OK, maybe it’s a little early to start thinking about Thanksgiving. Although obviously this year I will be giving thanks that my sister and niece live here in Minnesota now and will be celebrating with me!
But let’s not get ahead of ourselves, this post is about giving thanks that the next step in my dining room makeover is complete! The table. Here’s a reminder of how it looked before.
Mr. Q made this table about 20 years ago. At the time a co-worker of his was selling some 4″ x 4″ cedar boards so Mr. Q decided we needed an extremely heavy, indestructible table. He’s added several coats of shiny poly over the years to make sure it remained impervious to damage. I’ll be honest, this has never been my favorite piece of furniture (sorry hon!). If you’ve read my blog, you’ve seen my style and probably realize that this isn’t exactly ‘me’. But one has to make compromises in marriage, and this was one of mine. It wasn’t until I started my recent dining room update that it occurred to me that even though Mr. Q is quite fond of the table, maybe he wasn’t ‘married’ to the finish. Eureka! How did this not occur to me sooner?
So I asked him how he felt about me giving it a fresh new look. Turns out he was on board (pardon the pun)!
The first task was stripping all of that poly off. Egads. It took 4 passes with the citrus stripper to get that stuff off. It was a messy and time consuming process. I probably could have sped up the process by using a more heavy duty chemical stripper, but since I was doing this inside the house I didn’t want to add toxic fumes to the mix. Once it was stripped and then cleaned with buckets and buckets of fresh water, I sanded it down a little to get a smooth surface.
Meanwhile, in between passes with the stripper, I dug out some scrap pieces of the original wood from the back of the carriage house and tested some possible finishes on them.
I started out by purchasing two different shades of grey stain. I really didn’t like the way the stain went on, something about it just felt off. It was partially the sheen, partially the colors, and partially the streaking that I couldn’t seem to get rid of. Honestly, staining just isn’t my forte. I’m sure that there are expert woodworkers out there who could have achieved the look I was was going for with stain, but I’m not one of them.
So I went back to the drawing board. I gave some more thought to what I was hoping to accomplish. I wanted to tone down that orange color of the cedar, maybe get a sort of sun bleached look, lighten up the entire piece and give it some more ‘age’. I didn’t want to entirely cover up the grain, but I wanted to minimize it a little. I did some more research on pinterest looking at many different approaches to faux-aging wood. And finally I realized that I should just stick to what I know, paint! I decided to pickle the wood on the top of the table, and then just paint and distress the base (there was no way I was going to attempt to strip the base!)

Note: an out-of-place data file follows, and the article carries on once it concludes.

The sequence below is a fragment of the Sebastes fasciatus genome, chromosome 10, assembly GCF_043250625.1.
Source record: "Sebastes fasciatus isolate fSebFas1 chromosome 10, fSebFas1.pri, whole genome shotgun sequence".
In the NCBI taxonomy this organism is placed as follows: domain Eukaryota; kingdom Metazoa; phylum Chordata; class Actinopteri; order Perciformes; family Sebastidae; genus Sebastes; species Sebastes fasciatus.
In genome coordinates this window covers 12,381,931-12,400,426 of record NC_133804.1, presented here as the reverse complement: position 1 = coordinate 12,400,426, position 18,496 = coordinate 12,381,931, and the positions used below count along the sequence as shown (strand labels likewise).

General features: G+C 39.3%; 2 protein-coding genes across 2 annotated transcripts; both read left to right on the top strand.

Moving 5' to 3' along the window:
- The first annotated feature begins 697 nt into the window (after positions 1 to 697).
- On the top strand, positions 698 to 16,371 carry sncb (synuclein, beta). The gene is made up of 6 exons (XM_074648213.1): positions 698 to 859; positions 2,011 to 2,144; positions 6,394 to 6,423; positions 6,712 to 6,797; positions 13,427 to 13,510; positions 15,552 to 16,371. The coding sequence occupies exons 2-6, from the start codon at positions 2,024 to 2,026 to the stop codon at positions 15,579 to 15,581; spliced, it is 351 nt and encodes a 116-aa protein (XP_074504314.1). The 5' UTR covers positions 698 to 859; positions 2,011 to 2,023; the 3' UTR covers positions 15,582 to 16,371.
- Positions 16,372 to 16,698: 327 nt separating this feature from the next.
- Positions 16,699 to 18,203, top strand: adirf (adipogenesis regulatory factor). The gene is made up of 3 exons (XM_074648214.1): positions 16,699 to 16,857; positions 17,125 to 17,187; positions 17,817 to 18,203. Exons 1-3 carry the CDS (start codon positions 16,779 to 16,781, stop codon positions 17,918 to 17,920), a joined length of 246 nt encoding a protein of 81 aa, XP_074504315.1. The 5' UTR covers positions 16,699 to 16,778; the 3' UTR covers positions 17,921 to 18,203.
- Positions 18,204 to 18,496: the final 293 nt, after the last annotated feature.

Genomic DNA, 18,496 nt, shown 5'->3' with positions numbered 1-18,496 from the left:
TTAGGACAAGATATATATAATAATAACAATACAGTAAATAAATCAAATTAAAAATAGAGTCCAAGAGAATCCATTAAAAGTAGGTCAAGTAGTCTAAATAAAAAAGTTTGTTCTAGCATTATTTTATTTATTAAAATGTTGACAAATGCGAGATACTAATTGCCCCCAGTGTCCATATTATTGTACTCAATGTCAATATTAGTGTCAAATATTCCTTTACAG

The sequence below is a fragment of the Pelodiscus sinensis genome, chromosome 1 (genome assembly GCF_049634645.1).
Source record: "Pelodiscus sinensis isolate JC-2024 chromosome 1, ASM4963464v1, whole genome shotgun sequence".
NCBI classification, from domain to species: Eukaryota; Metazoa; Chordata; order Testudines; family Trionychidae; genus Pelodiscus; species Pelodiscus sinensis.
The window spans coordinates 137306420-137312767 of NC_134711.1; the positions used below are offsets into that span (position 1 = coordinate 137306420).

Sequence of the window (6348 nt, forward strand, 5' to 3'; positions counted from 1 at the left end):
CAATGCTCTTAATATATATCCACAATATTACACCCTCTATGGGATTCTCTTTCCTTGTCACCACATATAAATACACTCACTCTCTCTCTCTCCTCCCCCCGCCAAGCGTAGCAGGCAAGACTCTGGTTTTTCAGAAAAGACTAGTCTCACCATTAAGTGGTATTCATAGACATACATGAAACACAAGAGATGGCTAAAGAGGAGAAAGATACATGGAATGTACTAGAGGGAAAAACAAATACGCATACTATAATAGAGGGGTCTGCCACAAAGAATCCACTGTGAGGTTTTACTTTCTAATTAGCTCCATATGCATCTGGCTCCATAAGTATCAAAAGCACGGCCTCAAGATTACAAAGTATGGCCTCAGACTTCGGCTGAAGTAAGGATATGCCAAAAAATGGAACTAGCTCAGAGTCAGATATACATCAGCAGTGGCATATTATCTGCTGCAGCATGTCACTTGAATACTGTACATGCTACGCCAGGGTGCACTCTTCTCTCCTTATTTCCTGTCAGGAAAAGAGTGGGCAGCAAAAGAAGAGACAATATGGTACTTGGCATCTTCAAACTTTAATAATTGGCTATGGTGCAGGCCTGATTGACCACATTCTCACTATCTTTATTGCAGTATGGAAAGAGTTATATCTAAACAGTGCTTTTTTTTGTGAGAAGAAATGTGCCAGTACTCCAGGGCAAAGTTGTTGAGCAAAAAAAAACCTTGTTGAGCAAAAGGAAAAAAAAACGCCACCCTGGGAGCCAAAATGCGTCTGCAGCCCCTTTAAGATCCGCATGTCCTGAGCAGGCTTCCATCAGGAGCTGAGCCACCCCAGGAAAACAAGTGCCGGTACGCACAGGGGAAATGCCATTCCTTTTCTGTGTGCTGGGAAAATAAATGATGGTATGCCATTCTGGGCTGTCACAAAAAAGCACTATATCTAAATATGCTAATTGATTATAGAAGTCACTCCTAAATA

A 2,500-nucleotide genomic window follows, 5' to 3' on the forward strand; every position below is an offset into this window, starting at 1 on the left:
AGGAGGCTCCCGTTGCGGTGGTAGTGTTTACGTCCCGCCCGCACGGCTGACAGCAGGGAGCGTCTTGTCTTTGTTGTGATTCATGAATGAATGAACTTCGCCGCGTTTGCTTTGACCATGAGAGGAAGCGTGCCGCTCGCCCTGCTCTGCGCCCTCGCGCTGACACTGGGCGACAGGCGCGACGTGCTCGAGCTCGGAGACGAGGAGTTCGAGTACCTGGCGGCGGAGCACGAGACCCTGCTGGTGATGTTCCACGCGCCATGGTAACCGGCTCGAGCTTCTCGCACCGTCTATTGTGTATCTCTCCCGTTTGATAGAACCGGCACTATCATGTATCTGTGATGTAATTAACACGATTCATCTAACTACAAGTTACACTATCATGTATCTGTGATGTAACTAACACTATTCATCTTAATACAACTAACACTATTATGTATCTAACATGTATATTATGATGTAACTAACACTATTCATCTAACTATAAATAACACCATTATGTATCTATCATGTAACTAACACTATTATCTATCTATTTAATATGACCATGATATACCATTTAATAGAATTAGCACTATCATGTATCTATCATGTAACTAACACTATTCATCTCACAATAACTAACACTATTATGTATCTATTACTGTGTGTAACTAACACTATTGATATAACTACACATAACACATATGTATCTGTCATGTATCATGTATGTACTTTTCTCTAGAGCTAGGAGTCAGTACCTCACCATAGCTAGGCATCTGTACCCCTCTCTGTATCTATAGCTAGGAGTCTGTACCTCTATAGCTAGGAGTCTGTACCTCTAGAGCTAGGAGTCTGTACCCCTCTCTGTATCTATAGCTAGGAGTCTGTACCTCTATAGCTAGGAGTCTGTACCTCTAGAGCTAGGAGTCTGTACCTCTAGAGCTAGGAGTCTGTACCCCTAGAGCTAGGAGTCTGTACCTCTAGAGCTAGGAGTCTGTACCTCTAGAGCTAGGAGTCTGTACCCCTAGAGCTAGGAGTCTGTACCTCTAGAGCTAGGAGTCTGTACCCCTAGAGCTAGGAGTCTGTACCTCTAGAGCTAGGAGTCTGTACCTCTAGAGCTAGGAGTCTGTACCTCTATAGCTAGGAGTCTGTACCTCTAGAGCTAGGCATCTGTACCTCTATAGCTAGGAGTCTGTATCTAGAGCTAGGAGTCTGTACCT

There are a myriad of choices for pickling methods out there! There are even special products made just for pickling. I stuck to the basics. I used Annie Sloan chalk paint in Old White, and diluted it about 50/50 with water. I wish I had diluted it even a little more for a more sheer look, but hindsight is 20/20.
As it turns out, pickling is incredibly simple. I applied the watery paint with a brush and then wiped it off with a paper towel. The paper towel probably breaks some official rule that requires a lint free cloth, but it worked for me. I’d use caution with that if you use a darker color. I worked board by board because I didn’t want to have any weird overlap lines. I wiped off quite a bit of the paint, and I really rubbed and smoothed with the paper towel to get rid of any streaking and to work the paint into the wood, frequently changing to a fresh paper towel. I did just one coat. Once it was dry, I went over it with my palm sander and some fine (220 grit) sandpaper. Then I waxed with Miss Mustard Seed furniture wax.
Well? What do you think? An improvement over the shiny cedar look? I really love the new look, it is almost exactly what I was picturing in my head for the table top.
For the table base, I just sanded the original finish lightly and then painted it with Annie Sloan chalk paint in French Linen. Once dry, I distressed and then waxed with my custom blend dark wax.
I’m really not sure I like the way the French Linen on the table base is playing with the Fusion Linen on the inside of the hutch or with the bamboo rug. It’s funny because I would have called both of these colors a ‘greige’, or warm beige/grey. But when you put them in the same room with each other the Fusion Linen has a warm green undertone, while the French Linen has a cool blue-ish undertone. I debated using the Fusion Linen on the table base, but I thought that would be too ‘matchy-matchy’.
Maybe I should have just stuck with the Old White on the table base?
Well, water under the bridge. After nearly cramping every muscle in my body while crawling around under that table to paint the base, I just don’t have it in me to change the color just now.
I’m choosing the live with the colors for now and see how they grow on me. I’ll be honest, this table still isn’t going to make it to the top of my favorite furniture list, but is is vastly improved. And Mr. Q is happy with it too!
There is still one more big project that I’ll be tackling in the dining room, plus a few smaller tweaks here and there. But I’m checking things off one by one, and before you know it, I’ll have this project completed!